Wednesday, October 9

"In the beginning... in a coffin in Egypt"

Every good story should have a good ending. The Genesis narrative begins with the well-known "In the beginning," yet ends with the lesser known " a coffin in Egypt." Trying to end a narrative that begins with the greatest cosmic event in history would likely fall short, as some think. The ending is not of cosmic significance, but rather alludes to an ancient Egyptian practice of embalming, likely implying that Jospeh was mummified. What does the beginning and ending reveal about the content of the stories contained within the narrative? Why does the narrative end the way it does?

There are a handful of reasons that are worth considering. When we examine Genesis as a book of beginnings, we have to bear in mind that the overall theme of Genesis is precisely that: beginnings. It may not make sense to start on a cosmic scale and end in Egypt, but consider the idea that with the creation of the universe starts with life, but a coffin signifies death. Genesis begins with new life and ends with death, yet it is not the end. Throughout the book, we hear of God's promised land for His chosen people. The Promised Land is visited several times throughout, but each time the chosen people leave in some context. Ultimately, at the end of Genesis the Israelites move to Egypt and have still not made permanent residence in the Promised Land. Again, we begin the story with cosmic significance and the creation of life and end with unfulfilled promises and death. Why?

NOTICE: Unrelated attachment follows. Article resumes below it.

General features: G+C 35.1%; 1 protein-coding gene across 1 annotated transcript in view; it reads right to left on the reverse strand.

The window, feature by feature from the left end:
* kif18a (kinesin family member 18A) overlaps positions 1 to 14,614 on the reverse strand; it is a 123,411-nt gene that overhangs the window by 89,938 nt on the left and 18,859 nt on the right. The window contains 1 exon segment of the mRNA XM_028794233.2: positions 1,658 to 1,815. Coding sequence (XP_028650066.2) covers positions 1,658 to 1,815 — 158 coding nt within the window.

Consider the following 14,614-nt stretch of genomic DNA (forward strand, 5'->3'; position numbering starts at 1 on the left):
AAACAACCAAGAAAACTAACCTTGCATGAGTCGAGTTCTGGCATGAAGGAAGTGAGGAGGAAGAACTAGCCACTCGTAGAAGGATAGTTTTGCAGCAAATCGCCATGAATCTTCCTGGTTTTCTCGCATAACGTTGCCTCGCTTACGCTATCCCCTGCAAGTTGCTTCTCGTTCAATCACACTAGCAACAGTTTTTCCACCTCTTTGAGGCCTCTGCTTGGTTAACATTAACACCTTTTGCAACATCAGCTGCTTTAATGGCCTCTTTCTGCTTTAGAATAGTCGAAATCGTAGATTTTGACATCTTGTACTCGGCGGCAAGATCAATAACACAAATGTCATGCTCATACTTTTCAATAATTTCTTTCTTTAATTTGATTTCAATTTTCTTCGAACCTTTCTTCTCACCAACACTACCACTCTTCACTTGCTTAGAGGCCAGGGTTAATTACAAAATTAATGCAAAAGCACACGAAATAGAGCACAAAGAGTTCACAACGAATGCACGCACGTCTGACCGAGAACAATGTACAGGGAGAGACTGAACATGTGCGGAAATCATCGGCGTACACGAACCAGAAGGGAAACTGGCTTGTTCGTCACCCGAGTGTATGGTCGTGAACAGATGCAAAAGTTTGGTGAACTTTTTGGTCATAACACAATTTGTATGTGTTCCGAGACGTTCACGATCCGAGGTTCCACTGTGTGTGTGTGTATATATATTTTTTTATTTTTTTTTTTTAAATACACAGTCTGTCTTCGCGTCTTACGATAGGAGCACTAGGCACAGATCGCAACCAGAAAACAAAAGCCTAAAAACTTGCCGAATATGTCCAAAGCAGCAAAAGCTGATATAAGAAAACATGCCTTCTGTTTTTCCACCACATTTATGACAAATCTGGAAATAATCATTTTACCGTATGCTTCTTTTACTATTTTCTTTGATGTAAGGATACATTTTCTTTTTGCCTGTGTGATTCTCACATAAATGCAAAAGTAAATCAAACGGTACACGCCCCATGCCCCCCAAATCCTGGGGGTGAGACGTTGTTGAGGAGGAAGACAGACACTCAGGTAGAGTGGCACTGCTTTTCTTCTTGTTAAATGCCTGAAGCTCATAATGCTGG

As aforementioned, Genesis is the book of beginnings. The title comes from the transliteration of  בְּרֵאשִׁית (b'reishit), the Hebrew phrase for "In the beginning." The English comes from the Latin Vulgate, which is itself translated from the Greek word γένεσις, which means "origin." This is important because just as Genesis begins with "In the beginning," the ending "in a coffin in Egypt" still carries with it the connotation of beginnings. Elaboration: the final image brings to mind a picture of the Israelites gathered around the coffin of Joseph with the thought, "What now? Has God abandoned us and forgotten his promises?" as the image fades to black, we realize that the story is not over - it has only just begun. In other words, both the ending and the beginning carry with them the idea of beginnings. The entire narrative - the creation of the universe, the creation of man, the fall of man, invention of early tools and instruments, global flood, confusion of languages, dispersion at Babel and the stories of the patriarchs are all the beginnings of the human story. Genesis may end with "in a coffin in Egypt," but it reminds us that this is only the beginning.

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